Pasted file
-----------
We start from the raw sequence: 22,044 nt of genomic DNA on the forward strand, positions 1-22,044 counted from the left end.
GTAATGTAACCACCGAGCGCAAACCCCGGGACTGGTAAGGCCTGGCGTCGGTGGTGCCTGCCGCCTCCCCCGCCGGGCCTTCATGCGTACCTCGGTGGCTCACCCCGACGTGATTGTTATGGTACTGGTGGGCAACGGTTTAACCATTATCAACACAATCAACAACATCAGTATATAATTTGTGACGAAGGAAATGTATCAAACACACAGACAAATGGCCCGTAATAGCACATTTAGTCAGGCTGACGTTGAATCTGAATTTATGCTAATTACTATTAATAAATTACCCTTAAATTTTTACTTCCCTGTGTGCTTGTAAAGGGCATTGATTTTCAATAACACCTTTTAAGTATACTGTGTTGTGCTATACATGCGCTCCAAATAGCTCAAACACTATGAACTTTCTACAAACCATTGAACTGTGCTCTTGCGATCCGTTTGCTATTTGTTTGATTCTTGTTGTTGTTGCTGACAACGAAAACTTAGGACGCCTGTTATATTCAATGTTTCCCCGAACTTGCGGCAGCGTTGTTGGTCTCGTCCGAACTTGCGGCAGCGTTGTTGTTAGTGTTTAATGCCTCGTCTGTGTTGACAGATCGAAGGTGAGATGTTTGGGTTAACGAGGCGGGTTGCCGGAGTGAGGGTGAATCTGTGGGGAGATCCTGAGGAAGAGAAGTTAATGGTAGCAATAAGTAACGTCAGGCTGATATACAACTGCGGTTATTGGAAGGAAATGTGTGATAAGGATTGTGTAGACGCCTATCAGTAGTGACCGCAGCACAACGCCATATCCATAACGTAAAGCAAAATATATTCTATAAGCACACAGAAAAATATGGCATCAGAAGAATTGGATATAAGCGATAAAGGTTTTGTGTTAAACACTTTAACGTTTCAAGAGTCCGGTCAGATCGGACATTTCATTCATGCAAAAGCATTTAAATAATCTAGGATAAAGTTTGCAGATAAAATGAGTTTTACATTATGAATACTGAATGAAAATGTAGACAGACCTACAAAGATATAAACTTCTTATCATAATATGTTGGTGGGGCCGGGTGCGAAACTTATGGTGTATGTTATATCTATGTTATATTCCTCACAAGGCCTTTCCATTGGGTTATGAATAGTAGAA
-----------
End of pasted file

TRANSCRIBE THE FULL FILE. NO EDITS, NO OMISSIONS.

We start from the raw sequence: 22,044 nt of genomic DNA on the forward strand, positions 1-22,044 counted from the left end.
GTAATGTAACCACCGAGCGCAAACCCCGGGACTGGTAAGGCCTGGCGTCGGTGGTGCCTGCCGCCTCCCCCGCCGGGCCTTCATGCGTACCTCGGTGGCTCACCCCGACGTGATTGTTATGGTACTGGTGGGCAACGGTTTAACCATTATCAACACAATCAACAACATCAGTATATAATTTGTGACGAAGGAAATGTATCAAACACACAGACAAATGGCCCGTAATAGCACATTTAGTCAGGCTGACGTTGAATCTGAATTTATGCTAATTACTATTAATAAATTACCCTTAAATTTTTACTTCCCTGTGTGCTTGTAAAGGGCATTGATTTTCAATAACACCTTTTAAGTATACTGTGTTGTGCTATACATGCGCTCCAAATAGCTCAAACACTATGAACTTTCTACAAACCATTGAACTGTGCTCTTGCGATCCGTTTGCTATTTGTTTGATTCTTGTTGTTGTTGCTGACAACGAAAACTTAGGACGCCTGTTATATTCAATGTTTCCCCGAACTTGCGGCAGCGTTGTTGGTCTCGTCCGAACTTGCGGCAGCGTTGTTGTTAGTGTTTAATGCCTCGTCTGTGTTGACAGATCGAAGGTGAGATGTTTGGGTTAACGAGGCGGGTTGCCGGAGTGAGGGTGAATCTGTGGGGAGATCCTGAGGAAGAGAAGTTAATGGTAGCAATAAGTAACGTCAGGCTGATATACAACTGCGGTTATTGGAAGGAAATGTGTGATAAGGATTGTGTAGACGCCTATCAGTAGTGACCGCAGCACAACGCCATATCCATAACGTAAAGCAAAATATATTCTATAAGCACACAGAAAAATATGGCATCAGAAGAATTGGATATAAGCGATAAAGGTTTTGTGTTAAACACTTTAACGTTTCAAGAGTCCGGTCAGATCGGACATTTCATTCATGCAAAAGCATTTAAATAATCTAGGATAAAGTTTGCAGATAAAATGAGTTTTACATTATGAATACTGAATGAAAATGTAGACAGACCTACAAAGATATAAACTTCTTATCATAATATGTTGGTGGGGCCGGGTGCGAAACTTATGGTGTATGTTATATCTATGTTATATTCCTCACAAGGCCTTTCCATTGGGTTATGAATAGTAGAA